Almost immediately after creating a following, though, Strang began to cultivate his own sort of cult of personality. “Rather than earn the devotion of his followers,” Miller explains, “Strang demanded that his councilors take a comprehensive oath of fealty during a private ceremony, replete with the theatrics of secret handshakes and gestures.” Further, Strang, now styled as King, began the bizarre task of clothing himself and creating a liturgy around his new court.
Miller’s description of Strang is darkly hilarious:
He held a wooden scepter and wore a bright red robe trimmed with white, perhaps looking a bit like Santa Claus. An entourage of men with various church titles surrounded him, like dukes, earls, and barons at a court. At the climax of the coronation, Adams placed a crown on Strang’s head. Witnesses described it as a metal circlet, but it was in fact cast of heavy paper and decorated with tinsel. According to one account, the royal costume was a hodgepodge of Masonic garb. It was supposed to make Strang appear as a Jewish king from the Old Testament. Strang was now the King of Beaver Island.
As the reader knows from the opening of Miller’s retelling, Strang’s end came unnaturally, and the entire piece brilliantly leads back to this opening shot to the cult leader’s head. Strang’s rule became openly creepy from his first moments as king. Tellingly, he embraced plural marriage, ultimately having fourteen children by five different women. He also established a series of draconian living codes, though he was quite gentle in terms of taxation.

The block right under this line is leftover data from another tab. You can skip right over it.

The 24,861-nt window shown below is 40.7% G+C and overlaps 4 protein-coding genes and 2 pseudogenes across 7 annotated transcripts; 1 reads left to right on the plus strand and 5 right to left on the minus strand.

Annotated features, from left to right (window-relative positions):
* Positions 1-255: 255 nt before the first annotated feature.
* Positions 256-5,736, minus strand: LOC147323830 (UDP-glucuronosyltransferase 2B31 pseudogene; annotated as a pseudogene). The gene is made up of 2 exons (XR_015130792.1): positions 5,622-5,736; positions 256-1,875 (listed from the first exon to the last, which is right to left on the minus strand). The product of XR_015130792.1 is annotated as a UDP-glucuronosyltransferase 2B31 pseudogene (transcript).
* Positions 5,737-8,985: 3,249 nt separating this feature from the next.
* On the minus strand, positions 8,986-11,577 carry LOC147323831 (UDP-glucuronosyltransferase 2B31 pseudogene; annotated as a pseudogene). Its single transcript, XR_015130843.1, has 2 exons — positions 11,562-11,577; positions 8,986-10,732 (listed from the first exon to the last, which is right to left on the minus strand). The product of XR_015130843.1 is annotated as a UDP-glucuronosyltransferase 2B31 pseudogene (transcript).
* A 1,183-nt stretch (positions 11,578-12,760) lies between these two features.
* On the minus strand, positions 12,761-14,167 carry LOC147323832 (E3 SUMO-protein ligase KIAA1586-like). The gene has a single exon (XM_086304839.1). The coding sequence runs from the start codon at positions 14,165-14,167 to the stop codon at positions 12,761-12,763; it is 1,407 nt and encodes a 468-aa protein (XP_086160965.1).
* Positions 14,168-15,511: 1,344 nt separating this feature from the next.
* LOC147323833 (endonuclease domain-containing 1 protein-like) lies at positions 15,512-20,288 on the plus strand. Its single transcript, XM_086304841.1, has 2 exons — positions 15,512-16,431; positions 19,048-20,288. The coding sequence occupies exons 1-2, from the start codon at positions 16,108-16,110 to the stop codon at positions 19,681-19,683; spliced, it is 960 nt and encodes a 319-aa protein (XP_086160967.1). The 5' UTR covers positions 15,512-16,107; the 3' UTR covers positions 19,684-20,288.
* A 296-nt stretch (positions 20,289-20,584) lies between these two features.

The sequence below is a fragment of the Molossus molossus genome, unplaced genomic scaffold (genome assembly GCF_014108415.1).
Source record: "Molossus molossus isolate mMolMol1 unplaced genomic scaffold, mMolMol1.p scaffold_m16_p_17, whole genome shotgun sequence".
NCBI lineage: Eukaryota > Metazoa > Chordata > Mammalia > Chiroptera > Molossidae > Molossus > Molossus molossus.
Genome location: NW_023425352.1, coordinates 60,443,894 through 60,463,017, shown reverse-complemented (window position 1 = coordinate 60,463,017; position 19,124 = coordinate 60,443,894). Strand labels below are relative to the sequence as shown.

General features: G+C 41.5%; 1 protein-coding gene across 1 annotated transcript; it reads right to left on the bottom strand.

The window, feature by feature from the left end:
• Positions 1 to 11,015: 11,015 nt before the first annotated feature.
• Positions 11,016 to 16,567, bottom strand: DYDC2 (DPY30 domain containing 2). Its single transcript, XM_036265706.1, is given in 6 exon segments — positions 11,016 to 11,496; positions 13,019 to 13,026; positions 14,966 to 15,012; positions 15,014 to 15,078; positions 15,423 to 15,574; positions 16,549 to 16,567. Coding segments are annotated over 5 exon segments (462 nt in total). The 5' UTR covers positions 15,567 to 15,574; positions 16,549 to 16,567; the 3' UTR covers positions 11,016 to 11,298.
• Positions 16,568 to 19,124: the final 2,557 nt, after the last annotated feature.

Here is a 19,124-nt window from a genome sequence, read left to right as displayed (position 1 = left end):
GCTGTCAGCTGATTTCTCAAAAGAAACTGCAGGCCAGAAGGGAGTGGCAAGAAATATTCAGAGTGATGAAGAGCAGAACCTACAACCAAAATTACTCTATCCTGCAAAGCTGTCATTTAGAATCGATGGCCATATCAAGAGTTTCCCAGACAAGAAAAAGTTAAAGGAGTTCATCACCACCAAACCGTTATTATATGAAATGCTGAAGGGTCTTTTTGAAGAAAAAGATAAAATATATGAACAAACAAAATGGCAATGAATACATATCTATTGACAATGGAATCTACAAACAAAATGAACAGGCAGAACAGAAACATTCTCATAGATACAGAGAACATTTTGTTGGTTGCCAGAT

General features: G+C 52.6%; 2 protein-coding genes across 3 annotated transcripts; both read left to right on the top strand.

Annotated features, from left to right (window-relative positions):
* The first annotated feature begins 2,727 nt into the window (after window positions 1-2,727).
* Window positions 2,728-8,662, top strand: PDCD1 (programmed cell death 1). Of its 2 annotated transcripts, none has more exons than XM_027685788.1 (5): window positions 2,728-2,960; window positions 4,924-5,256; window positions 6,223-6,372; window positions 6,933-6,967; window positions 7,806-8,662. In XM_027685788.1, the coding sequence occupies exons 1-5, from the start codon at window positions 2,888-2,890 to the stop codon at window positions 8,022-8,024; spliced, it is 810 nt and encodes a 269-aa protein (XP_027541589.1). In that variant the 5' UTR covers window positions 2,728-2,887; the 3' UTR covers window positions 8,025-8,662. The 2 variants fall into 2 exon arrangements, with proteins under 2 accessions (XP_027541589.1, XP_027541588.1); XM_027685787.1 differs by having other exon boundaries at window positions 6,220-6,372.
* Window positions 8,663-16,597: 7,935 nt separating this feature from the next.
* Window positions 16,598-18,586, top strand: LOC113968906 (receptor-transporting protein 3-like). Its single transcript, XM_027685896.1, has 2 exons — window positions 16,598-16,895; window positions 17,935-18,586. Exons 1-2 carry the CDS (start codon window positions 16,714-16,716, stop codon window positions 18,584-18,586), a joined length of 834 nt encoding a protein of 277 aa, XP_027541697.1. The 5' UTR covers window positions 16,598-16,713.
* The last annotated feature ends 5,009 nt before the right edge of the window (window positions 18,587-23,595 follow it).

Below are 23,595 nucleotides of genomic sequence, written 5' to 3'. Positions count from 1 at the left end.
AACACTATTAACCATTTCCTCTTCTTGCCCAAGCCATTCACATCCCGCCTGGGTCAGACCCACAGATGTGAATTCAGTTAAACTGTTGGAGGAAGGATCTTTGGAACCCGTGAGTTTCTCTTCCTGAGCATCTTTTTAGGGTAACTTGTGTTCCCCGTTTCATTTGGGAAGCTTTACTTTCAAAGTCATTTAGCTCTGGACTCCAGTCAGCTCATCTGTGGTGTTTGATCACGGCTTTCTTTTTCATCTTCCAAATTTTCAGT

Not surprisingly, those already living on or near Beaver Island saw the formation of this cult kingdom as a serious danger to the American republic. When they tried to challenge it through the law, Strang played this up as unjust persecution against a righteous man. He told himself and his people that all such persecution would only make him stronger. “Like Moses of old my name will be revered and men scarcely restrained from worshipping me as a God.”
Yet few remember Strang now. This is our loss. Not because Strang was god-like, but because he believed he was god-like. Miller beautifully tells the story and exposes the folly of such men. As I’ve noted, the story begins in regicide. But just who murders Strang and how, I’ll leave for the reader to discover. Miller is a truly fine writer—whether in an article, the full-blown mystery novel, the public policy expose, or the Kindle single. From the first word of Polygamist King to the last, Miller holds the reader in rapt attention. The plot grabs ahold of you and never lets you go. Amazingly enough, it’s all true—true crime at its best.